Friday, January 26, 2018

Open theism and technical formal epistemology

If open theism is true and there is an infinite future afterlife full of free choices, then some of the puzzling cases involving non-measurable sets and probability that I like to discuss on this blog are faced by God. For any set A of sets of natural numbers, there is the proposition pA that the set of days in heaven on which David will dance a jig is a member of A. But it seems likely that some sets A will be non-measurable relative to the relevant probability measure.

So, open theists should have motivation to work on highly technical formal epistemology. The more working on that, the merrier. :-)


IanS said...

Objective chance raises similar issues.

Think about a countably infinite collection of independent fair coin flips. If you take an epistemic view of probability, non-measurable sets of outcomes may not be a problem – it is enough that you can assign a probability to any event you can construct. But if you see the coins as objectively chancy, the existence of (even non-constructible) non-measurable events is a worry. It seems to show that the description ‘independent fair coin flips’ is at best incomplete. Further, it cannot be made compete, even by arbitrary extensions. I’m not sure what to make of this.

Martin Cooke said...

If open theism is true, then there is a very simple resolution of Cantor's Paradox, namely that God creates numbers (and associated possibilities). Conversely, if open theism is not true, then formal epistemologists need a different resolution, and what could that be? Good luck with that ;-)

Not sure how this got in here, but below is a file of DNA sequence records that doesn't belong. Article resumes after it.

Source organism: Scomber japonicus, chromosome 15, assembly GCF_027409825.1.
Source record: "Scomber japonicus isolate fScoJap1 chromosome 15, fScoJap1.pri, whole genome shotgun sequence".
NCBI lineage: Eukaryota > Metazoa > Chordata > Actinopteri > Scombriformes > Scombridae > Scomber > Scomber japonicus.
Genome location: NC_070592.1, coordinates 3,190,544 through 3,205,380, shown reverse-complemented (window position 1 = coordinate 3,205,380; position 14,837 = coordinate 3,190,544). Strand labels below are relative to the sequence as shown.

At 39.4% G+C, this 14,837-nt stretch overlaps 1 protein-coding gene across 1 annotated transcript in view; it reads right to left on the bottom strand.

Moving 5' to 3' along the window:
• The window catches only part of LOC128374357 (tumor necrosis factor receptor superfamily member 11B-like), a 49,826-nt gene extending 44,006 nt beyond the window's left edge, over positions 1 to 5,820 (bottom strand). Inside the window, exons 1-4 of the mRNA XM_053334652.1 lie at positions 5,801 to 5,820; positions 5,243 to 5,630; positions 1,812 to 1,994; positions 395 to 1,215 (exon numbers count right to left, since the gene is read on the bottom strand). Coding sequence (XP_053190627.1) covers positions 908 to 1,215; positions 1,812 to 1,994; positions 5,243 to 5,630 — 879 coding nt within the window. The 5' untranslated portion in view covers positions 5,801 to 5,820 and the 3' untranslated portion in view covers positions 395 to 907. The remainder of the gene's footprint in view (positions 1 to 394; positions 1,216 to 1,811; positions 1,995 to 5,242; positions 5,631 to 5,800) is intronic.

The current favorite is that there are no numbers, and no collections, and that formal thinkers must make do with formal replacements; but, they must also claim that there are no things, e.g. no letters, no formal definitions, no formal rules, and so forth. Were there such things, there would be different ways of selecting some of them, which would give us Cantor's Paradox (God's omnipotence would give theists all the different ways needed for paradox).

Alexander R Pruss said...

I am not clear on how this solves Cantor's paradox. Is the idea that God keeps on creating bigger and bigger sets, but at any given time there are only finitely, or countably, many sets, or something like that? But if at any given time there are only finitely, or countably, many sets then much of modern math doesn't work. But I may not be clear on exactly how you propose to solve the paradox.

Alexander R Pruss said...


I think it's OK to have things that are chancy but have no numerical probabilities. I suspect that free choices by people are like that, actually.

Martin Cooke said...

If many free choices are immeasurable, like that, then presumably such propositions as the one about future jig-dancing will be neither true nor false, which is what many open theists take them to be anyway.

If open theism is true, then God might be creating future days in the future, so that such future days do not already exist, not even in the future. That might just be the way things are, which is to say that it might just be a very good description of reality; to say that any future future days must already be future days might just be a bad description of reality. (Similarly, to say that each point of sky must either be a point in a cloud or else not a point in a cloud may well be a bad description of reality.)

Such a God could possibly create mathematical possibilities by doing mathematics (the bizarre possibility is that humans could do that, and yet there is Constructivism in mathematics), which solves such paradoxes; any modern math that is lost was bad math, in my opinion (but why do mathematicians not care that the current mainstream has lost all actual numbers!

Martin Cooke said...

...and not just numbers, but also natural collections. Suppose you have some things, and you want to consider some of them; there are different ways of selecting some of them, and one obvious way of distinguishing such ways from each other is via the things they select: two ways are of the same (obvious) kind when, and only when, they select the same things. For a God, the ways of selecting would come from omnipotence, and would give us natural collections (and associated actual numbers).